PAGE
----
My illustrious postcard collection…

My high school sports trophies…

My unicorn music box with the horn broken off…

A tree fungus with my name on it…

Judging sheets from piano competitions…

…and bundles and bundles of cards and letters. In a world where very few people write letters anymore, it seems sacrilegious to simply toss them. But all the birthday cards from when I turned 8 years old? Do I really need those?

The boxes sat in our living room until Thursday, because I just didn’t know what to do. Ben thought I should only keep enough to fit in a shoebox. Another friend I talked to about it was convinced that the letters were “priceless” and I shouldn’t even think of touching them. I just wanted to ignore it and hope it went away by itself.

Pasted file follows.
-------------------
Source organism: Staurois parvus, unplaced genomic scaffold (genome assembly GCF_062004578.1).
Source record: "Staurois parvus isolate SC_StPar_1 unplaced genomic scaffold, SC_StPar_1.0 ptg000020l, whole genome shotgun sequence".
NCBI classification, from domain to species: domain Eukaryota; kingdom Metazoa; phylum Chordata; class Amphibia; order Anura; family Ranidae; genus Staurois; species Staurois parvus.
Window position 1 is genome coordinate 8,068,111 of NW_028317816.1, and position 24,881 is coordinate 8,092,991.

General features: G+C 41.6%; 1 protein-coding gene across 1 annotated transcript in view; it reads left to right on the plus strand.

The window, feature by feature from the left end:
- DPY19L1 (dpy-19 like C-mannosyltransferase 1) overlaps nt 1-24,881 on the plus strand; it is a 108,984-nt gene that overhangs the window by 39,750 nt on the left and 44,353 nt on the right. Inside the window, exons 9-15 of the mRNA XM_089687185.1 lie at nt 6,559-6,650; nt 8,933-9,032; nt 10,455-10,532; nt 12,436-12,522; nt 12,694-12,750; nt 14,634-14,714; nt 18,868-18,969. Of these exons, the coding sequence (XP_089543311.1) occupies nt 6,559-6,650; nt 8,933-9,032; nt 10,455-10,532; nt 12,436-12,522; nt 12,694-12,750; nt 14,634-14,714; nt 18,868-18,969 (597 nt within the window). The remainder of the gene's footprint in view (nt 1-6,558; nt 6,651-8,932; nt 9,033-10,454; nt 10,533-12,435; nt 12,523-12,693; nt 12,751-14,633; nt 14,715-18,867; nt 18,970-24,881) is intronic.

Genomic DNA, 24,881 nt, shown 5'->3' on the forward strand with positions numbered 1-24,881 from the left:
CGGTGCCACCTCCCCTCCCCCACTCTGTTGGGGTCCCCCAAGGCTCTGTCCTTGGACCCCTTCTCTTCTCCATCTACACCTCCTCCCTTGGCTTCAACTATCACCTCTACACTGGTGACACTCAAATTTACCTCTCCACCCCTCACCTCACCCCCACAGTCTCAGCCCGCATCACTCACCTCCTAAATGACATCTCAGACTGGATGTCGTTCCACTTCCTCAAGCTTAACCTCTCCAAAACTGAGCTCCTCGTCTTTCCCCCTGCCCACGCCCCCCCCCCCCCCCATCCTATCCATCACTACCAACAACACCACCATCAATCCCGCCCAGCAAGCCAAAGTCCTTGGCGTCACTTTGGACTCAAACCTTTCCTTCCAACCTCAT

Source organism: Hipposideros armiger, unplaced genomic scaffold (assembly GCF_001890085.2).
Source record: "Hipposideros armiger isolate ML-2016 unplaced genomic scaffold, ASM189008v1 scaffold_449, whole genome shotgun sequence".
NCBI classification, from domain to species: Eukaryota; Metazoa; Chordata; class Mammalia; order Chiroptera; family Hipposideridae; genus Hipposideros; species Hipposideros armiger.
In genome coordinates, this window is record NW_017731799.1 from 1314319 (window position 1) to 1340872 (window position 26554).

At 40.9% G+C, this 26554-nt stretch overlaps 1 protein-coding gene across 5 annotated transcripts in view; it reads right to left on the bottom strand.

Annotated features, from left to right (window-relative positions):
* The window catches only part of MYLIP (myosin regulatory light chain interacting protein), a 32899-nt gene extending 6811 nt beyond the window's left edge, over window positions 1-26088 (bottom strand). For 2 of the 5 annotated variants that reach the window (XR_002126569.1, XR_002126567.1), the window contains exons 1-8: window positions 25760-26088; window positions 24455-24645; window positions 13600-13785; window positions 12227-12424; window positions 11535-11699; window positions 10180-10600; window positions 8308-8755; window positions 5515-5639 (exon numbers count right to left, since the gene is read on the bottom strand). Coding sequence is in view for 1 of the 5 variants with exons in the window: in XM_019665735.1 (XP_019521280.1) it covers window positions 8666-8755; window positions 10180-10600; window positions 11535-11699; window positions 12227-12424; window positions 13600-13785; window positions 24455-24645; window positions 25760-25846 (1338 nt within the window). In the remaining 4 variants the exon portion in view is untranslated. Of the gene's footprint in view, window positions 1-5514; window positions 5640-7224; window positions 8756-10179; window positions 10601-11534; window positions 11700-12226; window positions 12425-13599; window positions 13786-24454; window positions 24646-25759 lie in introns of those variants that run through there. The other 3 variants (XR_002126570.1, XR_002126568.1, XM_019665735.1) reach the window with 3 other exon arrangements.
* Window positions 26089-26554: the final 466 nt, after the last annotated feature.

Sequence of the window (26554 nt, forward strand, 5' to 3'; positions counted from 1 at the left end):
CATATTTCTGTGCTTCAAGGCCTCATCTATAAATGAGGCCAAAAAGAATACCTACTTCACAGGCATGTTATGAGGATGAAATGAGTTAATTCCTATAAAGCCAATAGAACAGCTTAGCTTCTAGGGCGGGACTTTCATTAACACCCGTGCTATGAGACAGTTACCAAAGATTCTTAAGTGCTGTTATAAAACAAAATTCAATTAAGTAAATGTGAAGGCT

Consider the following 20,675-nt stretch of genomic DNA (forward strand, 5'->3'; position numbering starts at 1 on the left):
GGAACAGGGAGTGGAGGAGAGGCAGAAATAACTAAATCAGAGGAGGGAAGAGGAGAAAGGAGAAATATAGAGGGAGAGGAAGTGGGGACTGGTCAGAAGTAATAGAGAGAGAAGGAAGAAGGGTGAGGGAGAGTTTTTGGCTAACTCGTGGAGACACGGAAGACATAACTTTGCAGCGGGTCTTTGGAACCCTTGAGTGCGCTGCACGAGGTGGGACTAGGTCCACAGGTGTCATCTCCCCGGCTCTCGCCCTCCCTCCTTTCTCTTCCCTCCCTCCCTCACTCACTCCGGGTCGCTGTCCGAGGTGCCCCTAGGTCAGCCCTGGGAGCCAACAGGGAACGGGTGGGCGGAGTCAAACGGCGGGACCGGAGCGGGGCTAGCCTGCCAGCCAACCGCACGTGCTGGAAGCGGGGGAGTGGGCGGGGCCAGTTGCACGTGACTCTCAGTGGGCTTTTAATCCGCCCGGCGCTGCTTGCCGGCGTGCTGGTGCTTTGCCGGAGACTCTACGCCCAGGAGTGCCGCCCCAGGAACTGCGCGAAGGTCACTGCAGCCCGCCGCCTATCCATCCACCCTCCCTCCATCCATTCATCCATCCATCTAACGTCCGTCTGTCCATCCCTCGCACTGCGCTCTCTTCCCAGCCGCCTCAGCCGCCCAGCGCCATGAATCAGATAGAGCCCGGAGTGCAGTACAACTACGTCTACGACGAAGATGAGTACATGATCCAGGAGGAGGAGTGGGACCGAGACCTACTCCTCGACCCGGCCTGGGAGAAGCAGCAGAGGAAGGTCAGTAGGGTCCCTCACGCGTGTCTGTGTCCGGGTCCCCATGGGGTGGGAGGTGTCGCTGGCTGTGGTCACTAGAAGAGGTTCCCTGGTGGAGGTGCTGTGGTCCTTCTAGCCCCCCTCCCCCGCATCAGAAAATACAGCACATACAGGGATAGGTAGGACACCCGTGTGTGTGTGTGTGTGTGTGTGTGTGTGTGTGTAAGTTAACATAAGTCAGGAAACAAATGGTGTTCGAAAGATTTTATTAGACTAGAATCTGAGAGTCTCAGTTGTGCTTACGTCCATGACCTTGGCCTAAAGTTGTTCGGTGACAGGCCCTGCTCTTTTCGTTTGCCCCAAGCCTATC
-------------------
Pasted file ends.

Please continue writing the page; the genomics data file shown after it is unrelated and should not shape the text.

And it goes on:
Instead, I bucked up and dug in. My file folder of World Cup newspaper clippings and Nancy Kerrigan magazines? Pitched. My cards & letters? Slimmed down, but kept intact. My broken knick-knacks? Gone. All my schoolwork? Kept a sampling of my essays – rest in the trash. Graduation hat and gown and puffy sleeves from when I was in Much Ado About Nothing in high school? In the dress-up bin.

After I was done purging, I was left with three boxes/bins. The large cardboard box? Letters and cards. Green bin? Photo albums and other random stuff. White box? Filing.

Maybe in a few more years, I’ll feel better about downsizing again, but for now, I feel pretty darn proud of myself. I guess I don’t need any stinkin’ specialist to tell me how to fix my hoarder attitude…just a little determination and contractor size garbage bags.

One Thousand Gifts…leaving the blue house…good riddance?

Posted by on Jan 25, 2012 in One Thousand Gifts | 2 comments